1. Has a deep and profound personal life with God (i.e. through personal study and prayer)

2. Studies the Word intently and seeks to apply it in such a way to his hearers that it transforms.

3. They be students of all areas of knowledge as all truth is God’s truth. They are not simply students of the Word but students of history, music, art, science, sociology, etc.

4. They are compassionate people who are lover’s of men’s souls, both saved and unsaved.

5. Seek to transform the culture they live in through living a transformed life and seeking to transform the lives of those around them.

6. They are normal parts of society. They are not cloistered away from the world but seek to be familiar with politics and other such areas. They have a committed view of the Christian’s role in society.

7. They strive to pursue holiness and serve as a model for others.

8. They mentor the future generation of church leaders. They are not glory hogs but seek to defer to the gifts of others and train up men and women to be leaders in the church. They work to put themselves out of a job.

These are just some of my thoughts on what it takes to be a biblical pastor-theologian. We are living in an age of refocus of priorities. We are seeing men everywhere take seriously their callnig to be a minister of the Gospel and seek to better themselves so they can better those in their charge. They are not some marketer or church growth guru, but they have a commitment to the Word of God and teaching it and preaching it boldly and with great conviction to their people. That is a pastor-theologian. Praise God for their rebirth and pray for the continued growth of men around the world striving to be a godly pastor-theologian.


Which Baptist History Text?

April 15, 2008

Which Baptist History text would you use to teach your people or your students the tradition of our forefathers and foremothers? When my former boss Michael Haykin was picking his text to use for his Baptist History class at SBTS this semester we had a brief discussion about what was the best Baptist History textbook. Is McBeth too long? Is Torbet too short? Is Oliver too specific?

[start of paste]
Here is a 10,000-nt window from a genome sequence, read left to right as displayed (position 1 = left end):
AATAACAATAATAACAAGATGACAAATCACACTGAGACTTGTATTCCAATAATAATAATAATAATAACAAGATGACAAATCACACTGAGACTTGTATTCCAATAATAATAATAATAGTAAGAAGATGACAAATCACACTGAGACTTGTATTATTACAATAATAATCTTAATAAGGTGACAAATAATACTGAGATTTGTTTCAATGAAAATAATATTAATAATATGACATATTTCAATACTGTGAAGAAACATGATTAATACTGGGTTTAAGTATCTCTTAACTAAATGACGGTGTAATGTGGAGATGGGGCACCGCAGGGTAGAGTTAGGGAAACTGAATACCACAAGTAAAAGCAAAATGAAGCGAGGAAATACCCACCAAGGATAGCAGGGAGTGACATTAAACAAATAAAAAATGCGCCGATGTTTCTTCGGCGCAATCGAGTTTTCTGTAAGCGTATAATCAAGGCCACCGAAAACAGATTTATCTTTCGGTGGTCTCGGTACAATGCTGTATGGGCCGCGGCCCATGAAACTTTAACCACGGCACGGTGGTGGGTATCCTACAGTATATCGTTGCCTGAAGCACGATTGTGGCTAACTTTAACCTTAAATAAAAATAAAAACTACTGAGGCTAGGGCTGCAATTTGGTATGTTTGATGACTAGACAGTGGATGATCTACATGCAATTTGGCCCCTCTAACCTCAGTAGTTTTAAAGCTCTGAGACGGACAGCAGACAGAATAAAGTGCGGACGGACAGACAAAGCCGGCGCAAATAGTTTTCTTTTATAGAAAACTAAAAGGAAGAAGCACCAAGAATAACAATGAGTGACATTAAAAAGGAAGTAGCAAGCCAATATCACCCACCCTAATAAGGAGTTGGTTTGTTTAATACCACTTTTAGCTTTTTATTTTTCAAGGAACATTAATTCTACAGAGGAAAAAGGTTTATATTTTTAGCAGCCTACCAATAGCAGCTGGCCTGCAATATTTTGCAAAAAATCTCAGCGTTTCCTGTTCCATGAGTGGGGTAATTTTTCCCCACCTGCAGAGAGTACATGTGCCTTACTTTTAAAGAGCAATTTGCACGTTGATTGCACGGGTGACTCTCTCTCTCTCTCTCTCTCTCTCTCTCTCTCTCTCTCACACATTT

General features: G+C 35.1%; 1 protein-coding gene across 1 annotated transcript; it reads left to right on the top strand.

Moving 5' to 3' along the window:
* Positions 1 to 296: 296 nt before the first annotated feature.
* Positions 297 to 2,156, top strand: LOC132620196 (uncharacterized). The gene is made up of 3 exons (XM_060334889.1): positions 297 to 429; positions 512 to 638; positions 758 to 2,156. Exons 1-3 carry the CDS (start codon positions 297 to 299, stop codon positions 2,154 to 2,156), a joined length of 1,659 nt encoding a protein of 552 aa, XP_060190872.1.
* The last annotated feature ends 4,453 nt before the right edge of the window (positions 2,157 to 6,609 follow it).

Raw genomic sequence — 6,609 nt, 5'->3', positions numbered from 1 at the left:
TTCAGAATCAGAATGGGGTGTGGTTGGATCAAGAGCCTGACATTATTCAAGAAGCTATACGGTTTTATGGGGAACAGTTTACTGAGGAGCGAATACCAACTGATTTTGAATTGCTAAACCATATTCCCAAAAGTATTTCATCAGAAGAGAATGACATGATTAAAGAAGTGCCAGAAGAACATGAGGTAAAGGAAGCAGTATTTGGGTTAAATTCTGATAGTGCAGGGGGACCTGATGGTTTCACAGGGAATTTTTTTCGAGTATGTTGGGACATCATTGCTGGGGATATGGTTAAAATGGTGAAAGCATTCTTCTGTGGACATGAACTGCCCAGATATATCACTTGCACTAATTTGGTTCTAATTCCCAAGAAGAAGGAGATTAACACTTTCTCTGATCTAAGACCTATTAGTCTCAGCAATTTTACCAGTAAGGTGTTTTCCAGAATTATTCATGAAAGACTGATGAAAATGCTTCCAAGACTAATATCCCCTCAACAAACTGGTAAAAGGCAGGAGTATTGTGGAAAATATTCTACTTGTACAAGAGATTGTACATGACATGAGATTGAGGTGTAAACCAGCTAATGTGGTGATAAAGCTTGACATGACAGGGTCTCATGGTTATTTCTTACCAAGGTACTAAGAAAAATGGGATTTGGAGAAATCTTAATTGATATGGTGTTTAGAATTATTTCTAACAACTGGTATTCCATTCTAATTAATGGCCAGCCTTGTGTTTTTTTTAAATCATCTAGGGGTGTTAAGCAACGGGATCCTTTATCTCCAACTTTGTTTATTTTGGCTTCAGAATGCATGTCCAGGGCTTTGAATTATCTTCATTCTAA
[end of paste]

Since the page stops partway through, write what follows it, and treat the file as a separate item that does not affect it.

What are your thoughts? This obviously presumes you would have your students reading primary source material, but what would you have them read when it comes to secondary material? What do you feel is the best Baptist History textbook?


Personal Up-date

April 8, 2008

Greetings all!

Plans are well under way for the wedding on July 26, 2008. Dresses and tuxes and everything are ordered, the piper is in place, and the music is being picked. We’re doing well and really looking forward to that day! That is part of the reason I have been neglecting my blog of late!

Please keep that in prayer. Also please pray about Leiden University for me. I had been initially accepted by the faculty but now the admissions department is denying me because they say my master’s work and my undergrad work is not acceptable because they were not accredited. Please pray hard about this! The dean of faculty is personally trying to convince the admissions department to accept me despite this issue.

Please also continue to pray for wisdom when it comes to potential ministry positions.  Many tough decisions to make in the near future and Tracy and I would covet your prayers of discernment and wisdom!

I hope to start posting again soon as soon as I get the next issue of Eusebeia edited for Michael!


Liam Goligher Lectures Available Online

April 8, 2008

The Liam Goligher Lectures are available online now from the annual Andrew Fuller Center for Baptist Studies conferece held in Cambridge, ON on Saturday.

The Emergent Church: Reinventing Liberalism

Preaching the Cross Today

See blog reviews by Michael Haykin and Kirk Wellum.